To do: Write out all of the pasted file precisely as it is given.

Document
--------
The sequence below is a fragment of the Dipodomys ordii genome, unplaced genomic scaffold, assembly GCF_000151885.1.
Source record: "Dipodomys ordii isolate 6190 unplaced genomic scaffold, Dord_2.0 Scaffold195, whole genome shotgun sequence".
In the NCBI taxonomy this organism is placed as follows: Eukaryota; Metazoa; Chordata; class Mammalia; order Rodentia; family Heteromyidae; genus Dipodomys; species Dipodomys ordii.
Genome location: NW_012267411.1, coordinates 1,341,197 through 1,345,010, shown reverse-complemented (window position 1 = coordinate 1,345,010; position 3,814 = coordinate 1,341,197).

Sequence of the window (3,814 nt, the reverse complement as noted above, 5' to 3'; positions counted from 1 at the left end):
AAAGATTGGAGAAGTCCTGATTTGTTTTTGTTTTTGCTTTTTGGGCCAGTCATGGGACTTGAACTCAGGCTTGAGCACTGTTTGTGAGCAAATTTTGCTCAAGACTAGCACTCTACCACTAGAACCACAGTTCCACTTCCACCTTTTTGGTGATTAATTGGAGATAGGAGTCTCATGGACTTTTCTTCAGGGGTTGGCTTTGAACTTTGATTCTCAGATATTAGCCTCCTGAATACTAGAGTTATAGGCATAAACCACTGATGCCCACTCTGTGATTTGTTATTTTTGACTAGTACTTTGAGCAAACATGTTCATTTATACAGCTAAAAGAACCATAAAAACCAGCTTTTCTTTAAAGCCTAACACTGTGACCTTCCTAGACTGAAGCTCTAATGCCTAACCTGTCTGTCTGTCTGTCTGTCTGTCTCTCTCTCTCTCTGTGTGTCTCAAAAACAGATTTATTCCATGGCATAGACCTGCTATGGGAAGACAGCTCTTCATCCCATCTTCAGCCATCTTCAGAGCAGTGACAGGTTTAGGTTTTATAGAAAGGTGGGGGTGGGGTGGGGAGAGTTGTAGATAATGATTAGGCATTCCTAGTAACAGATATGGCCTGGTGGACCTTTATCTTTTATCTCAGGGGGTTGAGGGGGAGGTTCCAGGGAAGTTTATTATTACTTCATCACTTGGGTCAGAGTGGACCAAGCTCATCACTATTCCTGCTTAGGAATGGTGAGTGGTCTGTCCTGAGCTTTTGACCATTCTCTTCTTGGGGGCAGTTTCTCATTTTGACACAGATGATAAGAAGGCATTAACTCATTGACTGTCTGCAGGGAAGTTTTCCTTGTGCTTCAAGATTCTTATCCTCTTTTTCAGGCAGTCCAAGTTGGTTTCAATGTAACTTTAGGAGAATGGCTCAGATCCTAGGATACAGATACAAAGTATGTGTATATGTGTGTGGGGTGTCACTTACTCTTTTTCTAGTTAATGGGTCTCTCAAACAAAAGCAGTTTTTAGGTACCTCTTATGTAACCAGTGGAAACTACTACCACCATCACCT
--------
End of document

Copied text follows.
The sequence below is a fragment of the Dipodomys ordii genome, unplaced genomic scaffold, assembly GCF_000151885.1.
Source record: "Dipodomys ordii isolate 6190 unplaced genomic scaffold, Dord_2.0 Scaffold195, whole genome shotgun sequence".
In the NCBI taxonomy this organism is placed as follows: Eukaryota; Metazoa; Chordata; class Mammalia; order Rodentia; family Heteromyidae; genus Dipodomys; species Dipodomys ordii.
Genome location: NW_012267411.1, coordinates 1,341,197 through 1,345,010, shown reverse-complemented (window position 1 = coordinate 1,345,010; position 3,814 = coordinate 1,341,197).

Sequence of the window (3,814 nt, the reverse complement as noted above, 5' to 3'; positions counted from 1 at the left end):
AAAGATTGGAGAAGTCCTGATTTGTTTTTGTTTTTGCTTTTTGGGCCAGTCATGGGACTTGAACTCAGGCTTGAGCACTGTTTGTGAGCAAATTTTGCTCAAGACTAGCACTCTACCACTAGAACCACAGTTCCACTTCCACCTTTTTGGTGATTAATTGGAGATAGGAGTCTCATGGACTTTTCTTCAGGGGTTGGCTTTGAACTTTGATTCTCAGATATTAGCCTCCTGAATACTAGAGTTATAGGCATAAACCACTGATGCCCACTCTGTGATTTGTTATTTTTGACTAGTACTTTGAGCAAACATGTTCATTTATACAGCTAAAAGAACCATAAAAACCAGCTTTTCTTTAAAGCCTAACACTGTGACCTTCCTAGACTGAAGCTCTAATGCCTAACCTGTCTGTCTGTCTGTCTGTCTGTCTCTCTCTCTCTCTGTGTGTCTCAAAAACAGATTTATTCCATGGCATAGACCTGCTATGGGAAGACAGCTCTTCATCCCATCTTCAGCCATCTTCAGAGCAGTGACAGGTTTAGGTTTTATAGAAAGGTGGGGGTGGGGTGGGGAGAGTTGTAGATAATGATTAGGCATTCCTAGTAACAGATATGGCCTGGTGGACCTTTATCTTTTATCTCAGGGGGTTGAGGGGGAGGTTCCAGGGAAGTTTATTATTACTTCATCACTTGGGTCAGAGTGGACCAAGCTCATCACTATTCCTGCTTAGGAATGGTGAGTGGTCTGTCCTGAGCTTTTGACCATTCTCTTCTTGGGGGCAGTTTCTCATTTTGACACAGATGATAAGAAGGCATTAACTCATTGACTGTCTGCAGGGAAGTTTTCCTTGTGCTTCAAGATTCTTATCCTCTTTTTCAGGCAGTCCAAGTTGGTTTCAATGTAACTTTAGGAGAATGGCTCAGATCCTAGGATACAGATACAAAGTATGTGTATATGTGTGTGGGGTGTCACTTACTCTTTTTCTAGTTAATGGGTCTCTCAAACAAAAGCAGTTTTTAGGTACCTCTTATGTAACCAGTGGAAACTACTACCACCATCACCT